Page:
The Trump empire
By Mkala Mwaghesha | March 10th 2016
Republican presidential front-runner Donald J. Trump is rich and arrogant. If he were Kenyan, he would be a noisy governor or a hot-headed parliamentarian. When he was campaigning in Sioux Centre, Iowa, America, he said: “I could stand in the middle of 5th Avenue and shoot somebody and I wouldn’t lose voters.”
Trump makes for great sound bites and while he started the campaigns as an outsider, he has gained considerable traction and left many seasoned politicians dumbfounded. Today he is a front-runner for the Republican ticket to succeed President Barack Obama.
Besides the hullabaloo around Trump and his insensitive comments, he makes for an interesting case study in managing a global real estate brand. Last month, Steve Cuozzo wrote in the New York Post that Trump is “New York’s most important and bravest real-estate developer”.
This for a good reason. The Empire State Building in New York is one of US’s most iconic structures. The 102-storey skyscraper is a landmark and a tourist attraction. What many may not know is that it was at one timed owned by Trump. Trump Empire State Partners, a joint venture of Trump and Japanese mogul Hideki Yokoi acquired the building in 1994. This was for a reported $42 million (Sh4.2 billion) and sold it in 2002 for $57.5 million (Sh5.75 billion).
Born on June 14, 1946, Trump is not the typical zero-to-hero story. His old man, Fred Trump, was a real estate magnate who hired his son to work for him after the younger Trump graduated from the University of Pennsylvania’s Wharton School.
In 1971, Donald took over the business and renamed the company The Trump Organisation. Cuozzo explained how the Republican candidate took New York head-on by coming up with Riverside South, an apartment complex on the Upper West Side of Manhattan, in New York City.
It was later embroiled in controversies, a constant highlight in Trump’s real estate career. Trump, who is worth $4.5 billion (Sh450 billion) according to Forbes 2016, is commercially aggressive and is always looking at expanding his empire. On its website, the organisation describes itself as “the world’s only global luxury real estate super-brand, and is responsible for many of the world’s most recognisable developments”.
In his 1987 memoir, The Art of the Deal, Trump wrote: “I play to people’s fantasies. I call it truthful hyperbole. It’s an innocent form of exaggeration - and a very effective form of promotion.”
His ambitions to make other people achieve their fantasies has seen the Trump Organisation build eight hotels in prime global cities such as New York, Toronto, Miami and Las Vegas and Nevada, a state he got 46 per cent support in the ongoing primaries. In the pipeline are hotels in cities such as Rio in Brazil, Vancouver and Washington.
Trump is also famous for his Trump Tower, a mixed-use skyscraper located in Midtown Manhattan, New York City. The tower, where he actually lives, was conspicuous during the billionaire’s hosting of The Apprentice, a programme many Kenyans keenly followed. Opened in 1983, the tower has had notable tenants, including celebrated footballer Christiano Ronaldo, American actor Bruce Willis and ‘Baby Doc’ Duvalier, a Haitian dictator.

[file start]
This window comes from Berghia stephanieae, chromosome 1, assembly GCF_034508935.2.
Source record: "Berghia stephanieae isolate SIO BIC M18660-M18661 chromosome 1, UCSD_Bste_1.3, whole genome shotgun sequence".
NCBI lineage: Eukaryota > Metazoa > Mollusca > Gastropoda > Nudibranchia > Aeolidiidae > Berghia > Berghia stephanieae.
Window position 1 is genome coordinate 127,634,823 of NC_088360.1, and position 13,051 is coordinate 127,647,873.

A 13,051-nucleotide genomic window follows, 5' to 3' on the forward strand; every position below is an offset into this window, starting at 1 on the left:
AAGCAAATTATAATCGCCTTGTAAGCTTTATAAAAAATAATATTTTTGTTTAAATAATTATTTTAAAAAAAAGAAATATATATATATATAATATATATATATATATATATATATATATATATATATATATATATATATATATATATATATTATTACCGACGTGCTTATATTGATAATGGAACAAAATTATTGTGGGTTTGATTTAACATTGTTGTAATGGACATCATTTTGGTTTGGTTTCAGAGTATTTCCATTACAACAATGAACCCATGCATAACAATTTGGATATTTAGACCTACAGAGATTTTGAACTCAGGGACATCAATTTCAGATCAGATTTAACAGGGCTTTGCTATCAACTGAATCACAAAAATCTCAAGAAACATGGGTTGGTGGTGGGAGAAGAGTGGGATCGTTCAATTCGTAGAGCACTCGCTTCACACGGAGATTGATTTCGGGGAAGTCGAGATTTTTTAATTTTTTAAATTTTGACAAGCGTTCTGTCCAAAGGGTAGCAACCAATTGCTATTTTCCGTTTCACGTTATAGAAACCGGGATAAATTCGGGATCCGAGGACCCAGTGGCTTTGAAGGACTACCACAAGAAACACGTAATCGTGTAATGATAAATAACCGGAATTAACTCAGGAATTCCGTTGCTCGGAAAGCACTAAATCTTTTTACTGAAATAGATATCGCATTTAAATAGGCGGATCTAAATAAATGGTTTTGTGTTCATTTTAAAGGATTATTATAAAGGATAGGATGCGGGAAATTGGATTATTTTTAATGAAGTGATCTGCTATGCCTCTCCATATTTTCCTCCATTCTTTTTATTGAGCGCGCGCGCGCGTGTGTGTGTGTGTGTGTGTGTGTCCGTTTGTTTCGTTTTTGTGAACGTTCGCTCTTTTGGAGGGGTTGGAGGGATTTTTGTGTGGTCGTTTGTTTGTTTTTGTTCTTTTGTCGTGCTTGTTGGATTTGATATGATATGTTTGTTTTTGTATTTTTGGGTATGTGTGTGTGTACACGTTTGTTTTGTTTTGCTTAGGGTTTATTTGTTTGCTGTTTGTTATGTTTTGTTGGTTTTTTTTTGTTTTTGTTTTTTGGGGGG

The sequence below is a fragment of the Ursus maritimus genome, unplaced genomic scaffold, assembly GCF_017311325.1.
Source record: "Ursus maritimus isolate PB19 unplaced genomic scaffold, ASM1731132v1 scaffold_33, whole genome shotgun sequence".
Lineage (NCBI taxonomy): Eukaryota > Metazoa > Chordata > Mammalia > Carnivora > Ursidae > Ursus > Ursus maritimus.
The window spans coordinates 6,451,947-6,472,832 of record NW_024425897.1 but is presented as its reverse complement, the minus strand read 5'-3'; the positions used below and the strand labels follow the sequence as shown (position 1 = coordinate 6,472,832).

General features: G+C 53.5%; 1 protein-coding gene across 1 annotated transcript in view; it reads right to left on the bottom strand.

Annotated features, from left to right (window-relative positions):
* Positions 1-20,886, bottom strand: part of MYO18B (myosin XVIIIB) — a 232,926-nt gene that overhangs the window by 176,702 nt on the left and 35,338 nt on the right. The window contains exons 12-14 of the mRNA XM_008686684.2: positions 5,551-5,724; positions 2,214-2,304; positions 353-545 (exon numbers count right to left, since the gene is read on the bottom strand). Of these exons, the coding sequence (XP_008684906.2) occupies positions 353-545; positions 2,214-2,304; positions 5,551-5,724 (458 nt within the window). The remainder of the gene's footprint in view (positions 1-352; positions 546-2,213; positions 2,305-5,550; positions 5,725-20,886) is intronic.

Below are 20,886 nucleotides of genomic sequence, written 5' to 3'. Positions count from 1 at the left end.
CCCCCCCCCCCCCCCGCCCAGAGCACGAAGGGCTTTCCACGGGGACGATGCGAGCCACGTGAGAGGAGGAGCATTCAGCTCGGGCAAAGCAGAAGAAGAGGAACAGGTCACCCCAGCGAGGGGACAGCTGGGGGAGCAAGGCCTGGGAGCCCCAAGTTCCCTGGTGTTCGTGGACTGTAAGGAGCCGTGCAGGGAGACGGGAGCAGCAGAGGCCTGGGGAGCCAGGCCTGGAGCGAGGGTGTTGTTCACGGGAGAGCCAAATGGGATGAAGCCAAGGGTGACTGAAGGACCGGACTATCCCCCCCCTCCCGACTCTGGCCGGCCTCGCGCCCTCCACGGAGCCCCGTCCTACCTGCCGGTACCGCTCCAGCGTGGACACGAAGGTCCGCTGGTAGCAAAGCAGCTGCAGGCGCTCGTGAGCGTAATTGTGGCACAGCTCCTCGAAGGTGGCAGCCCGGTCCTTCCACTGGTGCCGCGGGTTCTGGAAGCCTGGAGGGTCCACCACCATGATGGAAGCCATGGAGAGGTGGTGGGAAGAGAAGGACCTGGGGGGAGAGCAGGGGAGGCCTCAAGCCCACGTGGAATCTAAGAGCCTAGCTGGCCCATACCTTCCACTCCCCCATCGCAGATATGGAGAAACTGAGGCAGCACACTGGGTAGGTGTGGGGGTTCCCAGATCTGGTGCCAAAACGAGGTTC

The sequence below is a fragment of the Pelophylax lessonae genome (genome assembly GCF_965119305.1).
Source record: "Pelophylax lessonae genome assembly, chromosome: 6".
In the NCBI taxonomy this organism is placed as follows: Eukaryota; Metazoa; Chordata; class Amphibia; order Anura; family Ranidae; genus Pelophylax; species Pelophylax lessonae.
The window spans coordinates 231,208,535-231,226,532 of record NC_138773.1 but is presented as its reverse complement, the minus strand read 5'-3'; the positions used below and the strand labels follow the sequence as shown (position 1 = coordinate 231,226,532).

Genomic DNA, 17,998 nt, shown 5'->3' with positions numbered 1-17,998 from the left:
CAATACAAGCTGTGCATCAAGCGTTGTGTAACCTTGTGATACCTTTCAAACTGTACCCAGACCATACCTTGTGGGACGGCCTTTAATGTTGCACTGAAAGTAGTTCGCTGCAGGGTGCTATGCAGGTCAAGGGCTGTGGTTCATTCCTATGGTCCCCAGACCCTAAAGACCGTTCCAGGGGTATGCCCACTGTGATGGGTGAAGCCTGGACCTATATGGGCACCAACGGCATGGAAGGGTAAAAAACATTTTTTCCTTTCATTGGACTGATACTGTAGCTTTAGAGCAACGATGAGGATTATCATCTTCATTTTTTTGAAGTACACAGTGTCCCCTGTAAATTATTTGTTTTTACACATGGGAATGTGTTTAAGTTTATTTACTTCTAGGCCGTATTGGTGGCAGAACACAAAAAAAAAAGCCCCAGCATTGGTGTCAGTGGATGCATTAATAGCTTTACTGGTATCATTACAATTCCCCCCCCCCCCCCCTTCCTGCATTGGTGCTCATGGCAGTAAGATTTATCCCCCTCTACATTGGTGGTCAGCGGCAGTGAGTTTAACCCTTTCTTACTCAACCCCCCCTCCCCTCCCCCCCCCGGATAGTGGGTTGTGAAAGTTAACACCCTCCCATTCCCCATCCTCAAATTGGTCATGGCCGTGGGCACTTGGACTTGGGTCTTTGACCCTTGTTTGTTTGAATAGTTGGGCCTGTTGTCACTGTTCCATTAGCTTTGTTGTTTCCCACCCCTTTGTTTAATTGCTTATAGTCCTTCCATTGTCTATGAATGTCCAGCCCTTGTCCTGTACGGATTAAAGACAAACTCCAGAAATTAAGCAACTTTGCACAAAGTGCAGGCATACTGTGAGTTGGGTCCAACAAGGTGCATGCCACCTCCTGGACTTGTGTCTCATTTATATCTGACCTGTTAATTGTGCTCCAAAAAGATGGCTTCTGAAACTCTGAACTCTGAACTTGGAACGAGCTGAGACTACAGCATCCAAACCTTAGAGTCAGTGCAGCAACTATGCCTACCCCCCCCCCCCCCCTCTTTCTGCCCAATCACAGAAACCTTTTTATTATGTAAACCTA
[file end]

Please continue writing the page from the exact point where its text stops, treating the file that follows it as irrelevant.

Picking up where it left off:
Others are Saudi royal Mutaib bin Abdulaziz Al Saud and disgraced former President of America and Caribbean Football Federation, Chuck Blazer, who had an apartment set aside for his cats.
Besides, he also owns Trump World Tower, a residential skyscraper also in Manhattan. Construction began in 1999 and concluded in 2001. The building is 861 feet tall and has 72 floors, and was briefly the tallest residential tower in the world prior to the completion of the 21st Century Tower in Dubai (2003) and the Tower Palace 3 in Seoul (2004).
His real estate empire, said to be worth $3.5 billion (Sh350 billion) transverses the world, with Trump’s sky-high towers, hotels, golf courses, casinos, residential projects and other properties dotting the map in global cities such as Mumbai, Istanbul, Panama and Uruguay. He collects $41.9 million (Sh4.19 billion) in rental income from his buildings a year.
Despite all that, Trump is a man who Sussanne Craig and David Chen, writing in the New York Times, term as not as influential as he appears to be. Part of the reason for this is that although Trump and his family are well-rooted in New York, he is marred in controversies and bad debts.
Trump’s controversies have seen him lose business as some contractors avoid him over notorious slow payment for services. He is also blacklisted by some powerful banks in Wall Street, with executives citing caution when dealing with a man who has faced bankruptcies and litigation.
“I don’t use Wall Street much because I don’t need money,” Trump said. “I do my own financing.”
His other failed project is the infamous Trump University, later renamed Trump Entrepreneur Initiative. Currently facing a lawsuit in a New York court, Trump is said to have lured thousands of students with claims that his university, launched in 2005, would help them “make a killing in the real estate field”.
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